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The Carletonian

The Carletonian

The Carletonian

No, really: what do we want to be made of?

<nday afternoon, squeezed into the sweaty, bubble-slimed chapel, the Carleton community began the year with a very interesting, and very important convocation. Was the genius-foodie-farmer Gary Nabhan a strange choice to ring in the new year? Perhaps. But assuming that the choice was not just arbitrary, allow me to further consider the significance of this beginning to our year.

The question that Nabhan poetically posed at the beginning of his convocation could not be more fundamental and essential: what do we want to be made of? The answer needs to be taken seriously, on a daily basis, because it is the only question that faces us so frequently.

Every day, three (or likely more) times a day, we literally have a plateful of choices in front of us, and the food we eat links us to nearly ever corner of the globe. Just take breakfast, for example: who picked the coffee beans? Under what labor conditions? Where? With what impact on the native ecosystem? Was the farmer paid fairly for their product? Where did the eggs come from? How were the chickens treated? who collected the eggs? How were they treated? Who grew the vegetables? Where? how far were they transported? What pesticides and fertilizers were used? How much water? How much land? …and so on and so on. We aren’t just served a veggie omelet and a cup of coffee- there are farmers, fields, and/or factories on our plates. With our fork and spoon, we can vote for just, fair conditions for farmworkers. We can vote for clean water and healthy, living soil. We can vote for animal welfare. We can vote for a strong local economy and fair global trade. Or not.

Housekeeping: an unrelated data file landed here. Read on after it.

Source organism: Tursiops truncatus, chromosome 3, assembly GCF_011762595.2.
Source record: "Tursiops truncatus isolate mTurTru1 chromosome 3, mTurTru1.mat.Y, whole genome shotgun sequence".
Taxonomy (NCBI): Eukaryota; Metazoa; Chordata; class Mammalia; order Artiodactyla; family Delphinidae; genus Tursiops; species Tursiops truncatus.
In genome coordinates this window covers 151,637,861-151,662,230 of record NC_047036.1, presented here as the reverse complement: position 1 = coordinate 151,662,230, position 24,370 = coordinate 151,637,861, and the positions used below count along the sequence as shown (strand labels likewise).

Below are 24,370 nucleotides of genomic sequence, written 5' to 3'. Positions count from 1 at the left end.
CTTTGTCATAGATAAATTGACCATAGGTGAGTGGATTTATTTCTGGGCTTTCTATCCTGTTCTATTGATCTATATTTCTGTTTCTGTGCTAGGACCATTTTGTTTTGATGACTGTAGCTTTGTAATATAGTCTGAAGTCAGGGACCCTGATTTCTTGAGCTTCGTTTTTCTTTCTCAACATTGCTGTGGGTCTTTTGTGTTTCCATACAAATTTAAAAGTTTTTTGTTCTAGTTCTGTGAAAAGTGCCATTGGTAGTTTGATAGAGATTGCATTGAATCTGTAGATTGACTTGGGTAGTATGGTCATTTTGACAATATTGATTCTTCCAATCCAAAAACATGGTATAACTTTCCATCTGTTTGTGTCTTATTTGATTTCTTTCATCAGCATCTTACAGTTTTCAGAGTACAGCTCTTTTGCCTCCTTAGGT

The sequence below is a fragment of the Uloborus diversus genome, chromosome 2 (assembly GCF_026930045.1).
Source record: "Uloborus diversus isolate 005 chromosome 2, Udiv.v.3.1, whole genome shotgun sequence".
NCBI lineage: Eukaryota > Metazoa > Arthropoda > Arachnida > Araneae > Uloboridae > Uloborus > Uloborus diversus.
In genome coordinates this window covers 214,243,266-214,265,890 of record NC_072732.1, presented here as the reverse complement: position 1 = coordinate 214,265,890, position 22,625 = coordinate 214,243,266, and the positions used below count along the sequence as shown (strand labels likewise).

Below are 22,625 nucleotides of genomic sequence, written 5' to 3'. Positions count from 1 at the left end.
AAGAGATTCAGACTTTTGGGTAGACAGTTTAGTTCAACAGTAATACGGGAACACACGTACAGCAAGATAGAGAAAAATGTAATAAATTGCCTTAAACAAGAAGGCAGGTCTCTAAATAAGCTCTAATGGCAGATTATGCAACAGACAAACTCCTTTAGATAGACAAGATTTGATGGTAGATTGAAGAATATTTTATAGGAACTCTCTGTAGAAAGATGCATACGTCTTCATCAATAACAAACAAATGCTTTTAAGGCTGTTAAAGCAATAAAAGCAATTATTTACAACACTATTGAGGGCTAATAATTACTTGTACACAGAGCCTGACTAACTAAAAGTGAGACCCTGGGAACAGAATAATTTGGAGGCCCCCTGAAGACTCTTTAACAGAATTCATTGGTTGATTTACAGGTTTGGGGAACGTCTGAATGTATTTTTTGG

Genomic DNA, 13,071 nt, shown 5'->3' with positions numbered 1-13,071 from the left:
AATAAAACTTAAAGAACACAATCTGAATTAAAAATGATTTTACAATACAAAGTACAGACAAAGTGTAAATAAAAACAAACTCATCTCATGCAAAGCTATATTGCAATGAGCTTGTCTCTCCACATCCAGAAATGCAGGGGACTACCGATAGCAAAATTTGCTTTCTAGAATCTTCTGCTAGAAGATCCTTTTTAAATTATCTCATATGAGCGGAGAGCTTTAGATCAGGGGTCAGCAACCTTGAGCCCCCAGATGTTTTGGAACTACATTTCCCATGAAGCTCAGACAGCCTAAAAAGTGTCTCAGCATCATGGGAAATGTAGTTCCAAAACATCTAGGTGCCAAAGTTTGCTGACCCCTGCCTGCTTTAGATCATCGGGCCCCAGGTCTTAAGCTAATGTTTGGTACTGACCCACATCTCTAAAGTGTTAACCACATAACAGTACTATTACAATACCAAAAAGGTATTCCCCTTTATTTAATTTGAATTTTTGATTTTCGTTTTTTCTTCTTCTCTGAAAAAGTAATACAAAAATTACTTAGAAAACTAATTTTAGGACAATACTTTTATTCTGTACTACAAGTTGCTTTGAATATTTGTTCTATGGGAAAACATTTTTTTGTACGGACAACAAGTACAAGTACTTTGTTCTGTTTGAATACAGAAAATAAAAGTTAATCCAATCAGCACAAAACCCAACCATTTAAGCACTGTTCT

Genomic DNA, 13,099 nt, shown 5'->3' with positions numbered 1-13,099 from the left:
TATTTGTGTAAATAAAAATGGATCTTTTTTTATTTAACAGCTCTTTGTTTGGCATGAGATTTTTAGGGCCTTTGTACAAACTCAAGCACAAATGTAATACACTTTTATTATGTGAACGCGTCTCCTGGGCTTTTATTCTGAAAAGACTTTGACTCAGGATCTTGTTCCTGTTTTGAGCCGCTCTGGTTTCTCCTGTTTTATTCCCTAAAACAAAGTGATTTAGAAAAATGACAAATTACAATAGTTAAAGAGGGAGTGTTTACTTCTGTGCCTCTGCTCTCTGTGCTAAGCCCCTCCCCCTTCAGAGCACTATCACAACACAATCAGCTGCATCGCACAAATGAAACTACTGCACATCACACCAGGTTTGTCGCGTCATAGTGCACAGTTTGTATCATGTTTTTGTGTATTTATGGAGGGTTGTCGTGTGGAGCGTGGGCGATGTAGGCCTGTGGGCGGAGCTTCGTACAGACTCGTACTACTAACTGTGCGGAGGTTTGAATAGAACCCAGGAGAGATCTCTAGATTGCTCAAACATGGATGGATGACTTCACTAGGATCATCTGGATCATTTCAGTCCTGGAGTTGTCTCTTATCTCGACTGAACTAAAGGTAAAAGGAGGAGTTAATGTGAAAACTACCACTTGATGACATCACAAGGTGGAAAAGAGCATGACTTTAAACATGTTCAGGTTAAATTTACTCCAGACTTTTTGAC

And yes, we can make these choices in the cafeteria or snack bar. We need to recognize the privilege of having a dining provider that cares more than average about the food they prepare and serve, but hold them accountable for the decisions they make for us about that cellular, soulful, essential question of what we are made of. Is there palm oil in any of our baked goods, grown in plantations that displace indigenous people and destroy rainforest throughout the global south? Are they definitely not serving any tomatoes picked in near-slavery conditions in Immokalee, Florida? What are the political associations of the corporations that grow the bananas and grapefruit? Could they support the production of any of the native, endangered foods that Gary Nabhan advocates for? Does the “low carbon diet” go deeper than shiny marketing? How much more could they buy from the super-local Carleton Student Organic Farm? Are the options adequate for those with vegan, vegetarian, and other dietary preferences? Are their employees happy?

Nabhan, along with innumerable farmers, farm advocates and food activists, have dedicated their lives to these questions, the deep work of what they want to be made of. We might as well give it a second thought.

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